Investing in China

The last year has been challenging for investors in Chinese equities. The country’s zero-tolerance COVID policy has led to frequent lockdowns of major cities, which have taken a toll on the economy. Moreover, leadership unnerved investors by putting the regulatory clamp on for-profit tutoring companies and launching seemingly abrupt investigations into foreign-listed Chinese companies. Lastly its relationship with Russia is complicated in a world where Russia currently has few friends left. As a result of all this, the MSCI China index fell more than 50% since the beginning of 2021. Many investors have deemed the country “uninvestable.”

While we appreciate the power of sentiment in the market and the potential wisdom of the crowd, we sometimes find that the proverbial baby is being thrown out with the bathwater. We believe this may apply here, as others may have been too rash in their assessments. In our opinion, China is investable for those willing to do their homework.

Too Big to Ignore

China’s economy and market are simply too large to ignore. At nearly 1.5 billion people, China represents almost 20% of the world’s population. As the second-largest economy globally, its economic output is massive. When adjusting the size of the economy for purchasing power, China has the largest economy in the world. MSCI currently caps China’s weight within its emerging market index at 30 percent; it would be more than 42 percent of the index without the cap.

Source: World Bank


Rapid Transformation and Modernization Is Attractive for Capital

The country is also rapidly modernizing. The middle class has grown exponentially from less than 1% of the population in 2002 to more than 25% in 2018. China’s e-commerce transactions represent 52% of global e-commerce, and more than 90% of urban denizens use digital payment systems. Having long been considered an agricultural and manufacturing economy, the services sector now represents more than half of China’s GDP.

Source: World Bank (China | Data (

Potential for Greater Upside Surprises than Downside Disappointments

As China’s economy has matured, its growth rate has slowed. However, its growth remains well above that of the U.S. and other developed market countries. Its zero-tolerance COVID policy is taking a more significant, albeit temporary, toll. China’s regulatory stance is well known and the focus of its government on specific industries has been well communicated. China’s real estate bubble has already been exposed. We believe that the price declines in Chinese markets have mostly accounted for these potential downside risks. Thus, Chinese equities are potentially more susceptible to upside surprises, such as the relaxation of China’s draconian COVID restrictions, additional signs of policy support to businesses, and more economic stimulus while the rest of the world is tightening its belts. As its leaders prepare for its 20th National Congress later this year, they will be seeking to energize the population and the economy.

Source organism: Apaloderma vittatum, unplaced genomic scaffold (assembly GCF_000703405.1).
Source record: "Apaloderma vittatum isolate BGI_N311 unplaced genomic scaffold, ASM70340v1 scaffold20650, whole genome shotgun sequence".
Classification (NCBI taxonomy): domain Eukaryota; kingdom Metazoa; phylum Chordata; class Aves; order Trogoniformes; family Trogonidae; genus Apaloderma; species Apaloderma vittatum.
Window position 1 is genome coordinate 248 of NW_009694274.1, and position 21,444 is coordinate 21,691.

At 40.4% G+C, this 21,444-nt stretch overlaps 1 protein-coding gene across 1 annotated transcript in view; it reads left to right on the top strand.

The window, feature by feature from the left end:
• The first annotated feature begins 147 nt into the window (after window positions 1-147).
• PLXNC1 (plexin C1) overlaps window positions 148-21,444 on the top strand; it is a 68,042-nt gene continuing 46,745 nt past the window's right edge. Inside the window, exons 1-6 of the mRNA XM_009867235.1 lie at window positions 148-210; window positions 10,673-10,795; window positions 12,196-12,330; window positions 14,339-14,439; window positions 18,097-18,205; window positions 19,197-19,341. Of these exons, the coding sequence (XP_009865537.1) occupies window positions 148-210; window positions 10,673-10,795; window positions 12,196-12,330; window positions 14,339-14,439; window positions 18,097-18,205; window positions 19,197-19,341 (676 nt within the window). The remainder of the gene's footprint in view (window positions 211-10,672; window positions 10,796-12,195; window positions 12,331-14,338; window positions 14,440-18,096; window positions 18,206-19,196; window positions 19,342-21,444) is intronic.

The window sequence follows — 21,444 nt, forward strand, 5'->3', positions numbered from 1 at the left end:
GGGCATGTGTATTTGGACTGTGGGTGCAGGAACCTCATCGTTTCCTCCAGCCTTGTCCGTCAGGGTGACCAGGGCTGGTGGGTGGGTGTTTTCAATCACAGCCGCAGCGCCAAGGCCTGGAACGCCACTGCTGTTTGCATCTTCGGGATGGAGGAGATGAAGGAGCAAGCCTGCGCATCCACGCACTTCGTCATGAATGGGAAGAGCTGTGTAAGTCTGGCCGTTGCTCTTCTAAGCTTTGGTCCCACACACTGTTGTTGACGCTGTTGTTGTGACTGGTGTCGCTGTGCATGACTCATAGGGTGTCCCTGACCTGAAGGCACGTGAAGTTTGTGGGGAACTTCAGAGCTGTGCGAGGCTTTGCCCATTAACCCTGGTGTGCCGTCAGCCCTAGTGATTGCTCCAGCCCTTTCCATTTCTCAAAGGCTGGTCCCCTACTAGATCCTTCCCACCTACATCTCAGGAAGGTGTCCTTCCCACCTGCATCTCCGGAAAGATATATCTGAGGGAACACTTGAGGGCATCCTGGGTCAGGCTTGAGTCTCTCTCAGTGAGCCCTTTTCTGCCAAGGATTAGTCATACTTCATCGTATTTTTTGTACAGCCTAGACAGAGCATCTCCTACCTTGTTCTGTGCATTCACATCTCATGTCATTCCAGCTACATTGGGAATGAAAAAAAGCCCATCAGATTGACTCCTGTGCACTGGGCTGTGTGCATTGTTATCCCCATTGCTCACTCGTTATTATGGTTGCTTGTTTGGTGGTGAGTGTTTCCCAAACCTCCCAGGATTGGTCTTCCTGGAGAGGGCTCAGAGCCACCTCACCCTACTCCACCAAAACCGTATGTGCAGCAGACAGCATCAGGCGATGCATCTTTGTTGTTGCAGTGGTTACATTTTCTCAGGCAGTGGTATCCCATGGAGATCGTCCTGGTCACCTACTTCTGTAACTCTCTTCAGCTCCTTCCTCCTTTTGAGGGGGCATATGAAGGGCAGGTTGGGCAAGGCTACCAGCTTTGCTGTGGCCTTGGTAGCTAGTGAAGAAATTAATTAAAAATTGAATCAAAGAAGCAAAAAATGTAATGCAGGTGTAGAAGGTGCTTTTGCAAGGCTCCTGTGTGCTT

China’s Geopolitical Ambitions Align With Investors

At the outset of the crisis in Ukraine, many geopolitical watchers wondered how China might support its ally, Russia. In our view, China’s lack of tangible response provides a clue to its intent. Whereas Russia seeks power through expanding its territory, China desires to grow its economic power. That requires that it maintain strong economic relationships with the rest of the world.

Fertile Ground for Active Managers

China’s domestic stock market is dominated by retail investors. Whereas, in the U.S., 80-90% of trading is done by institutions, they are a relatively minor part of the Chinese market. Many investors have described China’s equity markets as akin to gambling While more institutional capital has flowed into the country since China began allowing foreign investors to access domestic bourses in 2014, most experts agree that plenty of inefficiency remains. We believe that insightful analysis of available information can provide active managers an edge in investing against less informed retail investors.

How to Invest

We believe that investors should focus on the Chinese A-Share market. Whereas much of the consternation of investors centers around the lack of transparency in cross-border listed companies, the A-Share market provides direct access to companies operating within China who are primarily raising capital from Chinese locals rather than foreigners. We believe that this provides a more direct link to Chinese economic growth and potentially further aligns incentives.

We also suggest you invest alongside a specialist. A team with boots on the ground In China should know the market very well. This can potentially provide a significant leg-up on new investors entering the space. We believe a dedicated allocation to the country, in addition to the more opportunistic allocations in more broadly diversified international funds, should enhance a portfolio’s risk-adjusted returns.

Finally, we recommend investing with patience. Stocks are volatile and thus require long time horizons. This is especially true of washed out, out-of-favor sectors and countries. By sizing your position appropriately it should both add to portfolio performance with limited downside impact.

As with anything, investors should always review developments relating to their long-term thesis and act accordingly.